With some vitamins, taking too much probably will not cause serious problems. However, this is not the case with vitamin A. Significant toxicity may occur with an overdose. An overdose may occur as the result of a single, one-time massive overdose as well as from just taking a little too much on a regular basis.
Written by/reviewed by: Kristi Monson, PharmD;Arthur Schoenstadt, MD
Last reviewed by: KristiMonson, PharmD;
List of references (click here):
Jellin JM, editor. Pharmacist's Letter/Prescriber's Letter Natural Medicines Comprehensive Database Web site. Available at: http://naturaldatabase.com/. Accessed October 6, 2008.
National Institutes of Health. Office of Dietary Supplements. Dietary supplement fact sheet: Vitamin A and carotenoids (4/23/2006). NIH Web site. http://ods.od.nih.gov/factsheets/vitamina.asp. Accessed October 7, 2008.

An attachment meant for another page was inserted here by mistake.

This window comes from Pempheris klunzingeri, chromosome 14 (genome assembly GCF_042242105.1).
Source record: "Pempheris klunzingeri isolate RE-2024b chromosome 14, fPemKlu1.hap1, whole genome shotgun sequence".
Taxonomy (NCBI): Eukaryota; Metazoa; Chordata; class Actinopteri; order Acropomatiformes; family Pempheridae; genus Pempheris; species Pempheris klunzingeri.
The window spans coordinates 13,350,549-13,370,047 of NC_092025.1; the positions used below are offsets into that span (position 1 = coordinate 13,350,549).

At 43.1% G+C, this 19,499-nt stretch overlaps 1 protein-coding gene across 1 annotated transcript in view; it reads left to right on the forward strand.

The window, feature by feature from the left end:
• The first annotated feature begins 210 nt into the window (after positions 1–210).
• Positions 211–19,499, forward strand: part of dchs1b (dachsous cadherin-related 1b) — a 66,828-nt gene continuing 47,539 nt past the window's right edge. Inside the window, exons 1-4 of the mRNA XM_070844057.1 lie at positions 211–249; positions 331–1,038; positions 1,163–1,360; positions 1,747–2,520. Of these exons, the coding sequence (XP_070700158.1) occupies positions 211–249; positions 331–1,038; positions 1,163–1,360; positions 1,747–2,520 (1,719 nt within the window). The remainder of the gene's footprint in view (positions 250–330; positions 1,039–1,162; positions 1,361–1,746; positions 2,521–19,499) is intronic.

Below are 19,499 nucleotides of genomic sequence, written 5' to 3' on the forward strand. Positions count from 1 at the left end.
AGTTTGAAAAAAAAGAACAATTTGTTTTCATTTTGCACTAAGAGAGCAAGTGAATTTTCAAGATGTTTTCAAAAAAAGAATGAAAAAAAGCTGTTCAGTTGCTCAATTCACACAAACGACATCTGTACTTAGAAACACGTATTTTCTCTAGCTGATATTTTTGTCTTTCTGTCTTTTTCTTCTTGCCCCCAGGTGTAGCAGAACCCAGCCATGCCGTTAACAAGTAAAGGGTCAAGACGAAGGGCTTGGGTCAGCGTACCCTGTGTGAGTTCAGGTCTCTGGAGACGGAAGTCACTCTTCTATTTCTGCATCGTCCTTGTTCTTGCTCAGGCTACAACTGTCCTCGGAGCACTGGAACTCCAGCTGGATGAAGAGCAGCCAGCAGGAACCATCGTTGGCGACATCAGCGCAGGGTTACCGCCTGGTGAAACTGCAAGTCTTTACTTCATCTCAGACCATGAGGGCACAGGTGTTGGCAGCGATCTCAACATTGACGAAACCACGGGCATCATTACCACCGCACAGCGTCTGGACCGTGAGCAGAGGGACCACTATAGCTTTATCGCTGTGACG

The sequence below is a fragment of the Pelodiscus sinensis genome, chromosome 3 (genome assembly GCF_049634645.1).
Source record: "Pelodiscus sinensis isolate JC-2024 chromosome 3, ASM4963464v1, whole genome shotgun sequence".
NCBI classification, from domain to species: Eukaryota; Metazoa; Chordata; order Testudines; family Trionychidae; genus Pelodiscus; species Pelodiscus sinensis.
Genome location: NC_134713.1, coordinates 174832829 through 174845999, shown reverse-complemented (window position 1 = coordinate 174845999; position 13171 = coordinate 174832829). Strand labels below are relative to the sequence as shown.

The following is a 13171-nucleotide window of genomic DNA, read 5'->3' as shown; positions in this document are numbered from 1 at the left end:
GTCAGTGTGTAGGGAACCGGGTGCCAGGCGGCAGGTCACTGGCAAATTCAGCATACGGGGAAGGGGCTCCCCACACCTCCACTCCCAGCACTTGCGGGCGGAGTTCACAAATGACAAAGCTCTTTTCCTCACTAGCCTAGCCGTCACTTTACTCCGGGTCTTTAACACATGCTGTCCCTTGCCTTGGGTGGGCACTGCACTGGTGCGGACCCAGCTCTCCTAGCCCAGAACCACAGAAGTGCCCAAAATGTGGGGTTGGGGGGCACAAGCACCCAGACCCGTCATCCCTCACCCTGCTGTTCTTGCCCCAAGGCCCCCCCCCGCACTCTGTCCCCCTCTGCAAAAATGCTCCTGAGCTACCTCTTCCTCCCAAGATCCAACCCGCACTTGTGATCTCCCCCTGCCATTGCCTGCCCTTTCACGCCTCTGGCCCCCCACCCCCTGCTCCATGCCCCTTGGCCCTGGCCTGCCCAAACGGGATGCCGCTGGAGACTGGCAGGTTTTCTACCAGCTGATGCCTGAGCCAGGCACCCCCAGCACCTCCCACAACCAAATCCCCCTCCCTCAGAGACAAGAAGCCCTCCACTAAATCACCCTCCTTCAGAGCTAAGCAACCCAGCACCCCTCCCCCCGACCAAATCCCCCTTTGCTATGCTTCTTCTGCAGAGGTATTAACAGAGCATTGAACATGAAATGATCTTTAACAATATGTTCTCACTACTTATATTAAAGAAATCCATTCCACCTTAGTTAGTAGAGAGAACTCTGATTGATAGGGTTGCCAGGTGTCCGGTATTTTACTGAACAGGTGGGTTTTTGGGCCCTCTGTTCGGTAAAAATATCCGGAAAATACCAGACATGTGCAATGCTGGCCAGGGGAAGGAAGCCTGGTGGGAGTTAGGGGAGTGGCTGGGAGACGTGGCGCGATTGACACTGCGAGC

Food and Nutrition Board, Institute of Medicine. Dietary Reference Intakes for Vitamin A, Vitamin K, Arsenic, Boron, Chromium, Copper, Iodine, Iron, Manganese, Molybdenum, Nickel, Silicon, Vanadium, and Zinc. Washington, DC: National Academy Press, 2002. Available at: www.nap.edu/books/0309072794/html/. Accessed October 6, 2008.
Briggs GG, Freeman RK, Yaffe SJ. Drugs in Pregnancy and Lactation. 7th ed. Philadelphia (PA): Lippincott Williams & Wilkins;2005.
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